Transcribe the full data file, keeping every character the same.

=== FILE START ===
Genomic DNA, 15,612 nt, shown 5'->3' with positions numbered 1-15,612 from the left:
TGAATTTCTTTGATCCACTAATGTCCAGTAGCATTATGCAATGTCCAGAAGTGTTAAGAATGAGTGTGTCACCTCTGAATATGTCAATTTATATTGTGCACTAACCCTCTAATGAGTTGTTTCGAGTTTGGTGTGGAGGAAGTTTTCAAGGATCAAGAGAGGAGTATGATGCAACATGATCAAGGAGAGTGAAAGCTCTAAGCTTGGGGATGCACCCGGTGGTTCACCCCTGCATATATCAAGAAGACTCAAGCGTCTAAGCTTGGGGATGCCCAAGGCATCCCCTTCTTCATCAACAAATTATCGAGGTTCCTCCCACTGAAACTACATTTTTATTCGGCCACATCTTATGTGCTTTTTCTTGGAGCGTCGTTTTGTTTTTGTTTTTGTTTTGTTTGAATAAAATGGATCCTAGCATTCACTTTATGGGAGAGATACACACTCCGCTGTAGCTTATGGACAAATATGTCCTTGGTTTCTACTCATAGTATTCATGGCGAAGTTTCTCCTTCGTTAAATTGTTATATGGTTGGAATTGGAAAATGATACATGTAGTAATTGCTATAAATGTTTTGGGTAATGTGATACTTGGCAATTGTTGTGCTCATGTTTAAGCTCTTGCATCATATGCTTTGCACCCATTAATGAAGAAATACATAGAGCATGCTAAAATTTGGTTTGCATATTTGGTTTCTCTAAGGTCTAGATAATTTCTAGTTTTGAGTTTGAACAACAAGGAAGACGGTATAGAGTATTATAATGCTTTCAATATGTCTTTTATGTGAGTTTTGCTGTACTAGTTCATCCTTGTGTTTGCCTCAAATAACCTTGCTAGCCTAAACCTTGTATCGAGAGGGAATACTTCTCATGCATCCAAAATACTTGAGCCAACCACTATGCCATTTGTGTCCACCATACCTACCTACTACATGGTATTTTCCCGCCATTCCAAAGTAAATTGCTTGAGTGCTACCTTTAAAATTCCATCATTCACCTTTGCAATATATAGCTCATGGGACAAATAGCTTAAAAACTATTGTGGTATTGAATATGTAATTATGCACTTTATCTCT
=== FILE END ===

Genomic DNA, 15,612 nt, shown 5'->3' with positions numbered 1-15,612 from the left:
TGAATTTCTTTGATCCACTAATGTCCAGTAGCATTATGCAATGTCCAGAAGTGTTAAGAATGAGTGTGTCACCTCTGAATATGTCAATTTATATTGTGCACTAACCCTCTAATGAGTTGTTTCGAGTTTGGTGTGGAGGAAGTTTTCAAGGATCAAGAGAGGAGTATGATGCAACATGATCAAGGAGAGTGAAAGCTCTAAGCTTGGGGATGCACCCGGTGGTTCACCCCTGCATATATCAAGAAGACTCAAGCGTCTAAGCTTGGGGATGCCCAAGGCATCCCCTTCTTCATCAACAAATTATCGAGGTTCCTCCCACTGAAACTACATTTTTATTCGGCCACATCTTATGTGCTTTTTCTTGGAGCGTCGTTTTGTTTTTGTTTTTGTTTTGTTTGAATAAAATGGATCCTAGCATTCACTTTATGGGAGAGATACACACTCCGCTGTAGCTTATGGACAAATATGTCCTTGGTTTCTACTCATAGTATTCATGGCGAAGTTTCTCCTTCGTTAAATTGTTATATGGTTGGAATTGGAAAATGATACATGTAGTAATTGCTATAAATGTTTTGGGTAATGTGATACTTGGCAATTGTTGTGCTCATGTTTAAGCTCTTGCATCATATGCTTTGCACCCATTAATGAAGAAATACATAGAGCATGCTAAAATTTGGTTTGCATATTTGGTTTCTCTAAGGTCTAGATAATTTCTAGTTTTGAGTTTGAACAACAAGGAAGACGGTATAGAGTATTATAATGCTTTCAATATGTCTTTTATGTGAGTTTTGCTGTACTAGTTCATCCTTGTGTTTGCCTCAAATAACCTTGCTAGCCTAAACCTTGTATCGAGAGGGAATACTTCTCATGCATCCAAAATACTTGAGCCAACCACTATGCCATTTGTGTCCACCATACCTACCTACTACATGGTATTTTCCCGCCATTCCAAAGTAAATTGCTTGAGTGCTACCTTTAAAATTCCATCATTCACCTTTGCAATATATAGCTCATGGGACAAATAGCTTAAAAACTATTGTGGTATTGAATATGTAATTATGCACTTTATCTCT